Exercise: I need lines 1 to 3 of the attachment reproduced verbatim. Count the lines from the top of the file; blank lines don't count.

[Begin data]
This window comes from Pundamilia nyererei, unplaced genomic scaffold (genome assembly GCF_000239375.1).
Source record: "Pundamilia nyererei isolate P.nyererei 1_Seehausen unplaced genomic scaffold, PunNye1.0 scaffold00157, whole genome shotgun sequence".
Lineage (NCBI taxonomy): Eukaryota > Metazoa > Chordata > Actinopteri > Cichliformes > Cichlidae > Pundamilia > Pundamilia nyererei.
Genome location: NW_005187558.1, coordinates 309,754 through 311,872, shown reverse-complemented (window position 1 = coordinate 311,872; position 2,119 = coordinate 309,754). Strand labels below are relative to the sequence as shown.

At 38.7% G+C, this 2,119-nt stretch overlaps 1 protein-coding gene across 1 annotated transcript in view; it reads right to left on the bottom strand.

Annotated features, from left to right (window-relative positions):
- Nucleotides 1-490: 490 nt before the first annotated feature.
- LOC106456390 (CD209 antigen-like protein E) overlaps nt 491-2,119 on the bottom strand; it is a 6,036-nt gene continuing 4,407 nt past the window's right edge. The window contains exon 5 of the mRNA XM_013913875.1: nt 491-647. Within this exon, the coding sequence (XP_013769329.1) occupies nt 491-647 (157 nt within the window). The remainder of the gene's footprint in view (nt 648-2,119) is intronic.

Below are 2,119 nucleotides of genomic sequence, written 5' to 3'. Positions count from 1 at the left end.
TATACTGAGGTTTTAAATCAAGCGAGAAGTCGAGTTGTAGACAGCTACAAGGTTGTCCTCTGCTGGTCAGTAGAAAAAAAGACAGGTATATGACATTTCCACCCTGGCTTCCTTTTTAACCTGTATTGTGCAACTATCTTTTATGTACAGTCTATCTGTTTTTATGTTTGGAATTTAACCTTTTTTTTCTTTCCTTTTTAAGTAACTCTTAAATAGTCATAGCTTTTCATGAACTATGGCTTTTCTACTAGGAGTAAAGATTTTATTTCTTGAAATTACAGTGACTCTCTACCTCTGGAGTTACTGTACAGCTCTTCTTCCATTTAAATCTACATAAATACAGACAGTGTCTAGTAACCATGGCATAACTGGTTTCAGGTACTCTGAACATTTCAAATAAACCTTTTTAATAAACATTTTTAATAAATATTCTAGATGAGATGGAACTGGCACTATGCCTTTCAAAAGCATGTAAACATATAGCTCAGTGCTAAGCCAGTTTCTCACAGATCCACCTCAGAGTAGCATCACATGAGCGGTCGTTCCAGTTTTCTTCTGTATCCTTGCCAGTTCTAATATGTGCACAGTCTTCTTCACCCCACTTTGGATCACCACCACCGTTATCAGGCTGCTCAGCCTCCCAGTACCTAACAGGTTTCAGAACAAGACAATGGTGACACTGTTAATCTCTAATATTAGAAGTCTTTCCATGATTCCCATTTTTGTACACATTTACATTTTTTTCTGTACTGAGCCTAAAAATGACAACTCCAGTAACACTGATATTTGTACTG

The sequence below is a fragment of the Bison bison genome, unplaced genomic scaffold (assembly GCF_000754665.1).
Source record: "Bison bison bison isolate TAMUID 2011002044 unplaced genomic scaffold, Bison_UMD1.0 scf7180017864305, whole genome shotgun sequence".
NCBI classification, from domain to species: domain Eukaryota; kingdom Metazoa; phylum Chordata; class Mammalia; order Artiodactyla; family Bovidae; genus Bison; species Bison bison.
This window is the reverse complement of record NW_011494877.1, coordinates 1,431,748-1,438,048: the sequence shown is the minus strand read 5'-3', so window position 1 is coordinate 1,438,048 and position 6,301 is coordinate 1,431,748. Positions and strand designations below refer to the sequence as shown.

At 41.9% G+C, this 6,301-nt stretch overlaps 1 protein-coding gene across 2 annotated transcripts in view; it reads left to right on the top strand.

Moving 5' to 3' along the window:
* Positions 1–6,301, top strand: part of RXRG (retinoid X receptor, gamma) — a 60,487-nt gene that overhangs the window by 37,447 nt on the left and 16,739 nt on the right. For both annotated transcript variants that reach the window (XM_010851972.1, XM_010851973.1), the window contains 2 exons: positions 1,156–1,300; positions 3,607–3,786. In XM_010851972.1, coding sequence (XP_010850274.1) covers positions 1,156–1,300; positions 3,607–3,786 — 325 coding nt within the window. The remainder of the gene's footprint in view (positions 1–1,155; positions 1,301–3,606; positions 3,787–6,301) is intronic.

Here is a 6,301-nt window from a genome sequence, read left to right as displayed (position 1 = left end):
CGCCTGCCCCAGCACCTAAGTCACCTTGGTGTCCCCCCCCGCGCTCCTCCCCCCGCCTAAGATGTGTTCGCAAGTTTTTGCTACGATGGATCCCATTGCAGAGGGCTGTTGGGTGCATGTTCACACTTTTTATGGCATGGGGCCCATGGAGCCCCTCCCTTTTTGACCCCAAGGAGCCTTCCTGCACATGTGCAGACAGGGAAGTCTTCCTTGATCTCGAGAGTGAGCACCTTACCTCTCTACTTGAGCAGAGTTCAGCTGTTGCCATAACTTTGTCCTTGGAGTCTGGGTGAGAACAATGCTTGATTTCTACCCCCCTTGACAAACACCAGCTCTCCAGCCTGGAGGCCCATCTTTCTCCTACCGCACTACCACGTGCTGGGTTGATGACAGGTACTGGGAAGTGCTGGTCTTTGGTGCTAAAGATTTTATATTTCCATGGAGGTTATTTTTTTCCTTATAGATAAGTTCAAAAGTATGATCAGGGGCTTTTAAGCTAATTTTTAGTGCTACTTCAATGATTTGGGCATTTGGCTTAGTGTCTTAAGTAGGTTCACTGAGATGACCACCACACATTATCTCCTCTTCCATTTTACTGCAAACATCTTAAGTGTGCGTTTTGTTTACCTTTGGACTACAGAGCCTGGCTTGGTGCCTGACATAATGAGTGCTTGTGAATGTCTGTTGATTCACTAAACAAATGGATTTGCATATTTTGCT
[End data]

This window comes from Pundamilia nyererei, unplaced genomic scaffold (genome assembly GCF_000239375.1).
Source record: "Pundamilia nyererei isolate P.nyererei 1_Seehausen unplaced genomic scaffold, PunNye1.0 scaffold00157, whole genome shotgun sequence".
Lineage (NCBI taxonomy): Eukaryota > Metazoa > Chordata > Actinopteri > Cichliformes > Cichlidae > Pundamilia > Pundamilia nyererei.